Vinyasa yoga is a sequence of coordinated, dynamic poses that flow from one to the next, in harmony with breath. A sequence may consist of standard set of asana, or an improvised combination of complimentary opposite poses, optimised for safety and performance.
Ashtanga, Baptiste Yoga, Bikram, Jivamukti and Power Yoga are popular vinyasa styles. Intensity, difficulty, speed, drive and duration of a session determines if the practice is more yin or yang i.e. more competitive, demanding, challenging and sporty, or more gentle and restorative.
A hatha yoga flow practice as instructed by a Sivananda or Integral teacher often favours softer vinyasa. These typically start with a easy warm up practices, followed by, for example, more challenging triangles, an advanced tree balance, and/or a head and/or shoulder stand near the end. But everything is relative; a four-to-the-floor Sivananda vinyasa performed with vigour by a capable yogi is no less athletic than adept Ashtangis.
I am a huge fan of less aggressive vinyasa flow, with about 20 – 40 % power flow asana typical of Ashtanga sequences. For me it is important to be aware of and absorb the actual benefits of a yoga practice, avoiding full on flow at the cost of subtle awareness. Invigorating full body strength balances and agile enhancing training will still potently develop endurance and robust health, in context of a do-able, calm level of practice, sustainable over a lifetime.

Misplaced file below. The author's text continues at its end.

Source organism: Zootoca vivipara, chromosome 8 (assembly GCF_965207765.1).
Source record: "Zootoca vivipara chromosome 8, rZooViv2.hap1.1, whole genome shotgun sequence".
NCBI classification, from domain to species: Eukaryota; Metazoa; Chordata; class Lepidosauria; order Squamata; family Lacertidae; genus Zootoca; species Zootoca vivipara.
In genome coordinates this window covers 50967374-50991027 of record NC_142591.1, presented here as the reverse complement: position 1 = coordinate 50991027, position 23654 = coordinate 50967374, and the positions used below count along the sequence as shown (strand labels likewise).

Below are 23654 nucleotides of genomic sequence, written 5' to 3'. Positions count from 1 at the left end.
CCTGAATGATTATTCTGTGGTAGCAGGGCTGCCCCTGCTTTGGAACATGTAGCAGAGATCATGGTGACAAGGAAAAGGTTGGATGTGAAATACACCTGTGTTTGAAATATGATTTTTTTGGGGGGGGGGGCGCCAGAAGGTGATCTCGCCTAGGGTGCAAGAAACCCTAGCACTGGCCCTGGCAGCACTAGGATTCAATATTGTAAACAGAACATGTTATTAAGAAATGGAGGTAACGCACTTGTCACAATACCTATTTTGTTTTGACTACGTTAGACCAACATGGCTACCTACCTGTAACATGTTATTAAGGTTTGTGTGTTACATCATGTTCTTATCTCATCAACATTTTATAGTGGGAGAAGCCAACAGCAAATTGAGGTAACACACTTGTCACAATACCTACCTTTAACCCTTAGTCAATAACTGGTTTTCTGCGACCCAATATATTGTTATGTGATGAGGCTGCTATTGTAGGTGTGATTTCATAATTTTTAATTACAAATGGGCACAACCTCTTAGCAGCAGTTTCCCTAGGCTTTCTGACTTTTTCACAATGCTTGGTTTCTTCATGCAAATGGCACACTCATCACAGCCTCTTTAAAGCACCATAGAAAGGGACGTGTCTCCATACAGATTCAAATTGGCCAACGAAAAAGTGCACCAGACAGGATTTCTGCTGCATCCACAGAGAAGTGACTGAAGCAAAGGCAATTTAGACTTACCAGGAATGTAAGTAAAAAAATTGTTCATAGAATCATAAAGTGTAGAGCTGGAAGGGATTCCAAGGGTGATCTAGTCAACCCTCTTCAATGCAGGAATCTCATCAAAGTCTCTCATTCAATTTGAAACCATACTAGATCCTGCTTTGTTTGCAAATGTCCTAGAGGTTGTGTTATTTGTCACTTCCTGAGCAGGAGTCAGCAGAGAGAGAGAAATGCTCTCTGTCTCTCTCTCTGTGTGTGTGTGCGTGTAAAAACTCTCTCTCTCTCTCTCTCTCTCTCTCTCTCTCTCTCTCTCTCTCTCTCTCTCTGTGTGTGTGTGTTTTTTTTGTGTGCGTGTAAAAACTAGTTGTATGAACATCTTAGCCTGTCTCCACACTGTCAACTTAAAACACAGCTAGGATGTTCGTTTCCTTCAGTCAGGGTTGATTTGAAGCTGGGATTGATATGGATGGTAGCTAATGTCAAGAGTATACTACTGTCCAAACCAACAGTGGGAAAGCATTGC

Accurate, individual and knowledgable execution
Alignment, consideration of chronic or new injuries or ailments, and holism are most important aspects of hatha yoga. My Essentials of Effective Yoga – Five Keys to Well-being shows how good posture improves breathing, for mobility and relaxation. It makes a strong case for its integration into hatha vinyasa flow, and into lifestyle. The mix of asana, pranayama, mudra, kriya, yogic diet lifestyle, deep meditation and relaxation, all becomes part of the yoga. This is yoga as “union” of body-mind-spirit.
Own practice or teaching
If you are keen to learn vinyasa you could do it in one or more of the many ways as suggested by this post. I sketched the stickman chart for a teachers training and home practice. A little goes a long way when you improvise and be creative with what you know, and adapt to the situation. Start with the basics – always apply the philosophy, metaphysics and principles of integral/hatha yoga.
My 3 Part Easy Flow vinyasa class is on my Cape Town Music & Yoga Studio Youtube Channel
I produced a chill-out Yoga Music Playlist for a power vinyasa session, ending off with music for cool down and relaxation.
with flowing blessings from my Music & Yoga Studio,
Cape Town, 23 August 2016.